FDA BRIEF: Week of January 16, 2017

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FDA Views on Medical Product Communication to Payors and to Public

Statement from FDA Commissioner Robert Califf, M.D.

  • Addressing high level of interest regarding FDA’s views on medical product communications
  • Ongoing dialogue with industry and other stakeholders
  • Providing guidance to clarify the agency’s thinking

Drug and Device Manufacturer Communications with Payors, Formulary Committees, and Similar Entities – Questions and Answers

SCOPE

  • Payors seek information on effectiveness, safety, cost-effectiveness for coverage and reimbursement
  • Information can differ from submissions provided for FDA review
  • Health Care Economic Information (HCEI) to payors – Economic consequences related to the clinical outcomes of treating /diagnosing/preventing disease
  • Should be based on Competent and Reliable Scientific Evidence (CARSE)
  •  Should be related to an approved indication – so not ‘false or misleading’

Q/A

  • Communication of HCEI by Firms to Payors Regarding Approved Drugs
  • Communications by Firms to Payors Regarding Investigational Drugs and Devices

Medical Product Communications that are Consistent with the FDA-required Labeling – Questions and Answers

SCOPE: FDA-required labeling

  • Primary FDA tool to communicate essential information for safe and effective use
  • Premarket Approval products: labeling reviewed and approved by FDA
  • Premarket Notification products: also includes labeling to provide adequate directions for use and other important information

FACTORS to consider:

  1. Comparison to conditions of use in FDA-required labeling: Indication, Patient Population, Limitations and Directions for Handling/Use, Dosing/Administration
  2. Potential for harm to health relative to FDA-required labeling: Alter Benefit/Risk, Abuse/Misuse
  3. Represent directions for use provided in FDA-required labeling:  To enable safe and effective product use

Q/A:

  • Evidentiary support
  • Recommendations for communicators
  • Examples of consistency and inconsistency

Reopening Public Comment  PeriodPublic Health Interests and First Amendment Considerations Related to Manufacturer Communications Regarding Unapproved Uses of Approved or Cleared Medical Products

SCOPE:

  • Reexamination of FDA rules and policies on communications on unapproved uses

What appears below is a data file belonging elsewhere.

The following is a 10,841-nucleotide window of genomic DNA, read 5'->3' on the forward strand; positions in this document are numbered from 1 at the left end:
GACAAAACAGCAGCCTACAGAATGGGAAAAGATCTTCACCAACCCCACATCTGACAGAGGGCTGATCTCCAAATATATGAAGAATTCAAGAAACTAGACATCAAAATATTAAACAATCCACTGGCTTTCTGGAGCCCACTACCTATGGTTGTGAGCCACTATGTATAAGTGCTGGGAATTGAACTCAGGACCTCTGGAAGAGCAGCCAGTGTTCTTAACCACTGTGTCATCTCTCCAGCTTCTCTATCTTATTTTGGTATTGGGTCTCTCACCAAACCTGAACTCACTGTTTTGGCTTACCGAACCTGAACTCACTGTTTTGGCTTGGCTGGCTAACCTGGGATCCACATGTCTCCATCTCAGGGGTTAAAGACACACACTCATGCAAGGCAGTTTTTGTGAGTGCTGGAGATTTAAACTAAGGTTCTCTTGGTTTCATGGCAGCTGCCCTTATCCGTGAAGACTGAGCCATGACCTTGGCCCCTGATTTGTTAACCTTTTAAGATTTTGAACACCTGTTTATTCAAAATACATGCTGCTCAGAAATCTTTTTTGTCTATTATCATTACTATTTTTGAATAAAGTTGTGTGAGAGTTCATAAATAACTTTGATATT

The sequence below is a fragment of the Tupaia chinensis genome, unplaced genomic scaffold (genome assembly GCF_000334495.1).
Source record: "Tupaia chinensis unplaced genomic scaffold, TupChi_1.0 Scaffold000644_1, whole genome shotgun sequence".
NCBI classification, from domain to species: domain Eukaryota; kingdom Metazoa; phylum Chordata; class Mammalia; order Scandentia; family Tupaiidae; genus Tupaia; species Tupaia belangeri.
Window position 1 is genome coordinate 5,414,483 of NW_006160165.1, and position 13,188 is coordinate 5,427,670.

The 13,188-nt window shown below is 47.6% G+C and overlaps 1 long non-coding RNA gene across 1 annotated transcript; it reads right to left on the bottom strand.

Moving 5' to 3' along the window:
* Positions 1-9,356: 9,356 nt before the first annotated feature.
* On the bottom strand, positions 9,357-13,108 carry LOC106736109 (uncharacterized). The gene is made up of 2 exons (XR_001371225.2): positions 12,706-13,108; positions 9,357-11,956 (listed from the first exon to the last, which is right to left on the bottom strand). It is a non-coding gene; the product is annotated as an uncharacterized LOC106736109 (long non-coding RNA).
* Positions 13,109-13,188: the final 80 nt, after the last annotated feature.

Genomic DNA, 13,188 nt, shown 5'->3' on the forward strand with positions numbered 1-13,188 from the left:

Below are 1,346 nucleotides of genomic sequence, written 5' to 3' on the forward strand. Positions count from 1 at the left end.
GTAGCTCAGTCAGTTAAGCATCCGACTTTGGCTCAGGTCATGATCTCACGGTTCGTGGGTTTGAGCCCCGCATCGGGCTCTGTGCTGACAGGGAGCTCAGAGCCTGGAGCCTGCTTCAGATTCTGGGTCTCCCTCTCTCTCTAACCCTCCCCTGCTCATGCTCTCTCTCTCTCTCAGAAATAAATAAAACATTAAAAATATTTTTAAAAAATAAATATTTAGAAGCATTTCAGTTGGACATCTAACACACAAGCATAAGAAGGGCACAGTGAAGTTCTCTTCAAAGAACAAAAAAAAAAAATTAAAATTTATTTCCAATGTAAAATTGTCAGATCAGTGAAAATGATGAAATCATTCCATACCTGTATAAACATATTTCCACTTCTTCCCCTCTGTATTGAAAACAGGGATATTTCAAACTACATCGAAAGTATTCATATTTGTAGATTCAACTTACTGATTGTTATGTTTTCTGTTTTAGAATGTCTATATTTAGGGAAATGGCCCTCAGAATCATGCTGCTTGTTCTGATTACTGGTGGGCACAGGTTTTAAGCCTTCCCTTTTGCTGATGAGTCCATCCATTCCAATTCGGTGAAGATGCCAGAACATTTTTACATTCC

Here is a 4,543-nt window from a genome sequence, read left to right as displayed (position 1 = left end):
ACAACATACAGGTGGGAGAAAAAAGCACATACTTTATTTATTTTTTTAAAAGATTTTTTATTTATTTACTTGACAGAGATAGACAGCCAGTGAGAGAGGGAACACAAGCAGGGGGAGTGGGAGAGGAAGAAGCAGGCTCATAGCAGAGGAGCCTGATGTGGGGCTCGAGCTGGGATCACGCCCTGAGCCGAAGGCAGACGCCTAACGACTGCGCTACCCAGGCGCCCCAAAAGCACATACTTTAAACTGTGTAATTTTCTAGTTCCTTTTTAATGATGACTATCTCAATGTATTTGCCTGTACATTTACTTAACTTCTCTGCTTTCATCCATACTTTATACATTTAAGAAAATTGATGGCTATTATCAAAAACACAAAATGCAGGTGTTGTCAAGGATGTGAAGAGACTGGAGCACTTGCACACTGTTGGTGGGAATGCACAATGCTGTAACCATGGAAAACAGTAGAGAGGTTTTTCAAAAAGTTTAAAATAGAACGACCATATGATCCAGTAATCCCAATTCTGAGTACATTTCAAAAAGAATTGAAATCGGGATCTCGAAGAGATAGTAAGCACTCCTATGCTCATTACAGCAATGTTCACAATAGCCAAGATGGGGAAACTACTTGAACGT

• Integration of significant information
  • Incorporation of input from two-day public hearing on November, 2016

CONSIDERATIONS:

Advancement of Public or Individual Health Interests:

  • Motivating Development of Robust Scientific Data on Safety and Efficacy
  • Preventing Public Harm- Fraud, Misrepresentation, Bias, Ineffective Treatments
  • Ensuring Required Labeling is Accurate and Informative
  • Protecting Integrity and Reliability of Promotional Information
  • Protecting Human Subjects Receiving Experimental Treatments
  • Protecting Innovation Incentives, Statutory Grants of Exclusivity
  • Promoting Development of Products for Underserved Patients

How Communications on Unapproved Uses Can Advance Public or Individual Health Interests

  • Supporting Informed Decision-Making for Patient Treatment
  • Furthering Scientific Understanding and Research

Ensuring Policy to Maximize Public Good and Appropriate Consideration of First Amendment

  • Evidence of “Intended Use”
  • Commercial Speech under Central Hudson
  • Content- and Speaker-Based Restrictions
  • Alternative Approaches

Summary of Statutory and Regulatory Authorities: Human and Animal Drugs, Devices

Examples where Commonly Accepted Unapproved Uses have Led to Patient Harm: Erythropoiesis Stimulating Agents, Atypical Antipsychotics, Premarin/Prempro, Tambocor and Enkaid,

Examples of Products Marketed for Unapproved Uses that Caused Harm: Aranesp (Amgen), Seprafilm (Genzyme), Depakote (Abbott), Neurontin (Warner-Lambert), Atypical Antipsychotics (Eli Lilly, Bristol-Myers Squibb, Pfizer, AstraZeneca, Boehringer Ingelheim Vetmedica)

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